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  • Writer's pictureClarion Staff

Bloody October

By Saeri Plagmann, Clarion Staff

Every so often, Kennedy gets the opportunity to take part in the blood drive, where anyone age 16 or older and weighs at least 110 pounds can donate a pint of their blood. This year on October 12, many took advantage of this opportunity. Of course being able to possibly save someone’s life is one thing, but donors also found the blood drive to be something that can benefit them personally.

The process of the blood drive is orderly and perfectly safe. Everyone must go through a physician first to get their physical check, followed up by answering a few questions based on their health history. All donors are informed to drink plenty of fluids and to eat a healthy and sodium packed meal before having their blood drawn to prevent dizziness and fainting. After the required checks, the process of donating blood begins.

Ariana Samaniego, a senior at JFK, was one of the first volunteers to begin the donation. This was not her first time donating blood and it makes her feel good to help the lives of others. When asked why else she chose to donate, she says, “I wanted to get over my fear of needles.” As a result, the blood drive was a win-win situation.

Although a majority of donors were students, administrators and others who work on campus participated in the blood drive as well. A cook at JFK, who has donated eleven to twelve times in the past, says, “I think it’s a good experience, you get to help people in need. You never know if it’s a loved one (that will need blood).” She also includes that it’s a calm setting and the nurses are all very friendly, which will hopefully further encourage people to do their part in donating blood.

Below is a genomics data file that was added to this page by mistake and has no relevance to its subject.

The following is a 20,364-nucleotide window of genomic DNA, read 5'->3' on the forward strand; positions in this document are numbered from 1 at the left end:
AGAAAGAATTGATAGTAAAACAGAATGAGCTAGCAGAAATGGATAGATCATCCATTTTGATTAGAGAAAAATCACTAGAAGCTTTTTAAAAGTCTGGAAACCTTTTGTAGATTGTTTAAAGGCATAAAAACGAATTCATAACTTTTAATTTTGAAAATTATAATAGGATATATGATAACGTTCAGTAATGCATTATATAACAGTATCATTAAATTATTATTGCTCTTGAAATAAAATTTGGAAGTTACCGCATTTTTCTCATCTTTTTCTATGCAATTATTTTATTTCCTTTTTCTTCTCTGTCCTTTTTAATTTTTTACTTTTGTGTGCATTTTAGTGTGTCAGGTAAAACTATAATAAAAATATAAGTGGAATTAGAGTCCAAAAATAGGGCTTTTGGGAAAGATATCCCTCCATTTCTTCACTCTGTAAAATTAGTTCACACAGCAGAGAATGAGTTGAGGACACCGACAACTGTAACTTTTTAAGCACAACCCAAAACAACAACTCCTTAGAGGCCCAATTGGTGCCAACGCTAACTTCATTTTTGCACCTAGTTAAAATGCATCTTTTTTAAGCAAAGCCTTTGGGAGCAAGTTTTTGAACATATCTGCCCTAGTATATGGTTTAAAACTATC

For those who didn’t participate in the blood drive, it was evident that many shared a common reason: a fear of needles. It is true that majority of the population has a phobia of having sharp things stuck into them along with the pain that follows. However,

Jose Marte, one of JFK’s campus safety monitors says, “It doesn’t hurt, it just feels like a pinch.” Although many people will not be convinced unless they experience it for themselves, Jose is a donor who has given blood since 1982. It is very unlikely that donor returners will volunteer every year to give blood if the process was painful. Nevertheless, Jose expresses his point of view towards those who don’t donate blood by saying, “They think ‘Oh, its just one pint of blood,’ but even one pint can go a long way”.

According to Brookhaven National Laboratory, 4.5 million Americans can die every year without the blood transfusions. Every day 32,000 pints of blood are used, and just one pint can save as many as three people’s lives. It is evident from these facts that volunteering to donate blood goes beyond a good cause, and it will prove to be a good experience to those who take the time to save a life.

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